Satellite quantification of oil and natural gas methane emissions in the US and Canada including contributions from individual basins

Lu Shen1,2,3*, Ritesh Gautam3, Mark Omara3, Daniel Zavala-Araiza3,4, Joannes D. Maasakkers5, Tia R. Scarpelli2, Alba Lorente5, David Lyon3, Jianxiong Sheng6, Daniel J. Varon2, Hannah Nesser2, Zhen Qu2, Xiao Lu2,7, Melissa P. Sulprizio2, Steven P. Hamburg3, Daniel J. Jacob2


1Department of Atmospheric and Oceanic Sciences, School of Physics, Peking University, Beijing 100871, China

2School of Engineering and Applied Sciences, Harvard University, Cambridge, Massachusetts 02138, United States

3Environmental Defense Fund, Washington DC 20009, United States

4Institute for Marine and Atmospheric Research Utrecht, Utrecht University, 3584 CC, Utrecht, The Netherlands

5SRON Netherlands Institute for Space Research, Leiden, the Netherlands

6Center for Global Change Science, Massachusetts Institute of Technology, Cambridge, Massachusetts 02139, United States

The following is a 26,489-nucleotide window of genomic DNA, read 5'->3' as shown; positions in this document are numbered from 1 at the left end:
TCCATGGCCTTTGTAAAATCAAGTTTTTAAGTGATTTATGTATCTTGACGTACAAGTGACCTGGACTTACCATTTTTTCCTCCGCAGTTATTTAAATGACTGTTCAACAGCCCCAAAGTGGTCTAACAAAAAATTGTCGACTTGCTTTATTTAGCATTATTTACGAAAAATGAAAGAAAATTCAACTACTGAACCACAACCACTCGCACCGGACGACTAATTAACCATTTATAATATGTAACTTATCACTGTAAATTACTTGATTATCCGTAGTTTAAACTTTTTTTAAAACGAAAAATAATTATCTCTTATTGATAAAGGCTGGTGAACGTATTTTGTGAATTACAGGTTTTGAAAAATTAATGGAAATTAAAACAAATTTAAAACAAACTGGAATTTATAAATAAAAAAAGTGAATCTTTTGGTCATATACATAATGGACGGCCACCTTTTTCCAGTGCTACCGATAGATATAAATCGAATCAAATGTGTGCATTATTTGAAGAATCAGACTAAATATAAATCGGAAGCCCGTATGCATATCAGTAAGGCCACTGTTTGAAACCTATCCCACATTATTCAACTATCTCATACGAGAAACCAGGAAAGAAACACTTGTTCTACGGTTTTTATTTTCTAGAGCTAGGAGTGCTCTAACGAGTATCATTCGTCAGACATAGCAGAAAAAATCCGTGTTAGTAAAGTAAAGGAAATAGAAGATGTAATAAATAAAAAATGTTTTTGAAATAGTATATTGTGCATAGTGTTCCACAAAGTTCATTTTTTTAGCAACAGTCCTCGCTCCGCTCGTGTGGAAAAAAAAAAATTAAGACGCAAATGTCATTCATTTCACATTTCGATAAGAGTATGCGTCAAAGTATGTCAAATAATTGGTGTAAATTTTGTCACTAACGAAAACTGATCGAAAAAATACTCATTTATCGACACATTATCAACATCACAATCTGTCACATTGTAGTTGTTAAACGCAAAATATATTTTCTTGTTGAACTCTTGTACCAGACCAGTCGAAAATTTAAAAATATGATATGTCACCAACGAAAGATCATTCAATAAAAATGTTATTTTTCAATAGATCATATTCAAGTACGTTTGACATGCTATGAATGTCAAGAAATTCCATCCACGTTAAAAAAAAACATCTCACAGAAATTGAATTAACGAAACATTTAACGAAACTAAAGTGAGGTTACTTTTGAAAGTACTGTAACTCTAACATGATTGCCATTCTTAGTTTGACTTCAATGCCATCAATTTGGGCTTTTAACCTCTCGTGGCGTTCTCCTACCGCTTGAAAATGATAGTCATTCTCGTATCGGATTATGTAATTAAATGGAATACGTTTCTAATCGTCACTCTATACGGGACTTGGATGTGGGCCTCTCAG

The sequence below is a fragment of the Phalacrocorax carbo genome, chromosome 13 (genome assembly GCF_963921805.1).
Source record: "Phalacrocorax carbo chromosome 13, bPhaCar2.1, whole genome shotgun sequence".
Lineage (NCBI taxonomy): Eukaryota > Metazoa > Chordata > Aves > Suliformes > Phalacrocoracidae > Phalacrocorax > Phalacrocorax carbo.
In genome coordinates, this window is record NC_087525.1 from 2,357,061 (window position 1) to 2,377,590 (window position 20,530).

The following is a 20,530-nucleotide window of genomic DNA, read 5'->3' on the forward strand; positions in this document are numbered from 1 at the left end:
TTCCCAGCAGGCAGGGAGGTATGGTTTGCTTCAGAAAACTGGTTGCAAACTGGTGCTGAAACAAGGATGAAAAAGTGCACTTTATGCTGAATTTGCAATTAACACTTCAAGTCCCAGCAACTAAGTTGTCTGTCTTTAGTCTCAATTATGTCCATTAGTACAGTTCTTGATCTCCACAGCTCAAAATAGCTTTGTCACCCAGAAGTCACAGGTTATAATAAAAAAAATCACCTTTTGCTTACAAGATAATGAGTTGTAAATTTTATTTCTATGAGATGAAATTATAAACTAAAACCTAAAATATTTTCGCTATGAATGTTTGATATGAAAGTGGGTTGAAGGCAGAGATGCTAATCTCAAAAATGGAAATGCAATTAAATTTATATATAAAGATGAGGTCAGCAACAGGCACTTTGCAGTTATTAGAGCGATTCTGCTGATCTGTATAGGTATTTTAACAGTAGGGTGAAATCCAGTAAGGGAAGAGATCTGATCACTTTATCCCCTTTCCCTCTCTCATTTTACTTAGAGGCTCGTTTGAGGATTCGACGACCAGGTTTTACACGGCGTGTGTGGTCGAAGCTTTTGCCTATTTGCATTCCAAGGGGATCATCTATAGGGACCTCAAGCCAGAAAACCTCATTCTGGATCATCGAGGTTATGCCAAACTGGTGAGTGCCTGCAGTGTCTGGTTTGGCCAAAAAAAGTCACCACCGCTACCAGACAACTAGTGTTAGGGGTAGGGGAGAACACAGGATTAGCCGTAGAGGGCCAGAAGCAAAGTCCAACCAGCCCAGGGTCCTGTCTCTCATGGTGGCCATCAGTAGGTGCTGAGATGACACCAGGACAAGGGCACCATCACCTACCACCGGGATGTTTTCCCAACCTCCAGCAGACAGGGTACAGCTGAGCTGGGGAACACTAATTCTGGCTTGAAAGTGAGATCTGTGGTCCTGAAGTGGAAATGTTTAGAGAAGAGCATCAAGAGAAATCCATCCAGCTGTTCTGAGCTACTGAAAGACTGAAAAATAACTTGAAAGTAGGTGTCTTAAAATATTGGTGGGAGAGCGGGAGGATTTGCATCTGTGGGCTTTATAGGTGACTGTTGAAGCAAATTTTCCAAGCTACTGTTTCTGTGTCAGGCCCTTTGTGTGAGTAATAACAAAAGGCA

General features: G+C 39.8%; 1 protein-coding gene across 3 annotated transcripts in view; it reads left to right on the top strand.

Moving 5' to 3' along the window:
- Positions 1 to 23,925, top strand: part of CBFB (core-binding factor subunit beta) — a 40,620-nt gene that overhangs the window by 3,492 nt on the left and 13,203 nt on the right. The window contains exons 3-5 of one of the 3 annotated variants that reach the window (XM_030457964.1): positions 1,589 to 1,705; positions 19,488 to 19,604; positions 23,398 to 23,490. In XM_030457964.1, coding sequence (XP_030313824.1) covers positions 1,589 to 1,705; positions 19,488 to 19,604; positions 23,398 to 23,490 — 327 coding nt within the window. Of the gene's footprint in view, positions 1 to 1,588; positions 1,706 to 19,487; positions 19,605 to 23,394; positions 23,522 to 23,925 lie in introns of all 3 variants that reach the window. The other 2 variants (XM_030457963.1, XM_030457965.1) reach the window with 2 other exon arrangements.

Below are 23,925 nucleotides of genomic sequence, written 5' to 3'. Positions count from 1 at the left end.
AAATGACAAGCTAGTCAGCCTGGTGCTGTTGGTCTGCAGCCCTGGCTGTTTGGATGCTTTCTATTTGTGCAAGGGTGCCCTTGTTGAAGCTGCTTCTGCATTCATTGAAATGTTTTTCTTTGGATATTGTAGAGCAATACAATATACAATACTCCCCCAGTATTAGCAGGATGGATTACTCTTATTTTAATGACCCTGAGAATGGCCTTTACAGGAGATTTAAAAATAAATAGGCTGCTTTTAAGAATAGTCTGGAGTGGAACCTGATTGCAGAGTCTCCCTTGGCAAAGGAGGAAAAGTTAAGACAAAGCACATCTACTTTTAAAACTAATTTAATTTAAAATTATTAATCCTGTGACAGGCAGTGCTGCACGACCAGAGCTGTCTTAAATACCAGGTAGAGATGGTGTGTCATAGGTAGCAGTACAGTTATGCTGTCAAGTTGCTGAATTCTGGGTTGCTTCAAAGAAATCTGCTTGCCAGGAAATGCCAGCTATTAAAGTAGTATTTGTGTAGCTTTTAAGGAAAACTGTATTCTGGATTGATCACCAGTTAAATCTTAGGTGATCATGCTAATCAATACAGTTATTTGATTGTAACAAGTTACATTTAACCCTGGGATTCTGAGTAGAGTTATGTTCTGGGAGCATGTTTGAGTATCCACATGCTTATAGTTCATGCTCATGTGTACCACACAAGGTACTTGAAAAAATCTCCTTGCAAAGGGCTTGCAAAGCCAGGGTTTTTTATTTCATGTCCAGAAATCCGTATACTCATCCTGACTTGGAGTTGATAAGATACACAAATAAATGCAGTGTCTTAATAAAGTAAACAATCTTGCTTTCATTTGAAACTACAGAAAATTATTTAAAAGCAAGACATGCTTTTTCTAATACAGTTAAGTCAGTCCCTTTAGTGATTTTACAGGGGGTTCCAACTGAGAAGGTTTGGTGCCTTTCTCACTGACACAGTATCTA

7School of Atmospheric Sciences, Sun Yat-sen University, Zhuhai, Guangdong, China 519082


Correspondence to: Lu Shen (

Abstract. We use satellite methane observations from the Tropospheric Monitoring Instrument (TROPOMI), for May 2018 to February 2020, to quantify methane emissions from individual oil and natural gas (O/G) basins in the US and Canada using a high-resolution (~ 25 km) atmospheric inverse analysis. Our satellite-derived emission estimates show good consistency with in-situ field measurements (R=0.96) in 14 O/G basins distributed across the US and Canada. Aggregating our results to the national scale, we obtain O/G-related methane emission estimates of 12.6±2.1 Tg a-1 for the US and 2.2±0.6 Tg a-1 for Canada, respectively 80% and 40% higher than the national inventories reported to the United Nations. About 70% of the discrepancy in the EPA inventory can be attributed to five O/G basins: the Permian, Haynesville, Anadarko, Eagle Ford, and Barnett, which in total account for 40% of US emissions. We show more generally that our TROPOMI inversion framework can quantify methane emissions exceeding 0.2-0.5 Tg a-1 from individual O/G basins, thus providing an effective tool for monitoring methane emissions from large O/G basins globally. 


  • Back to top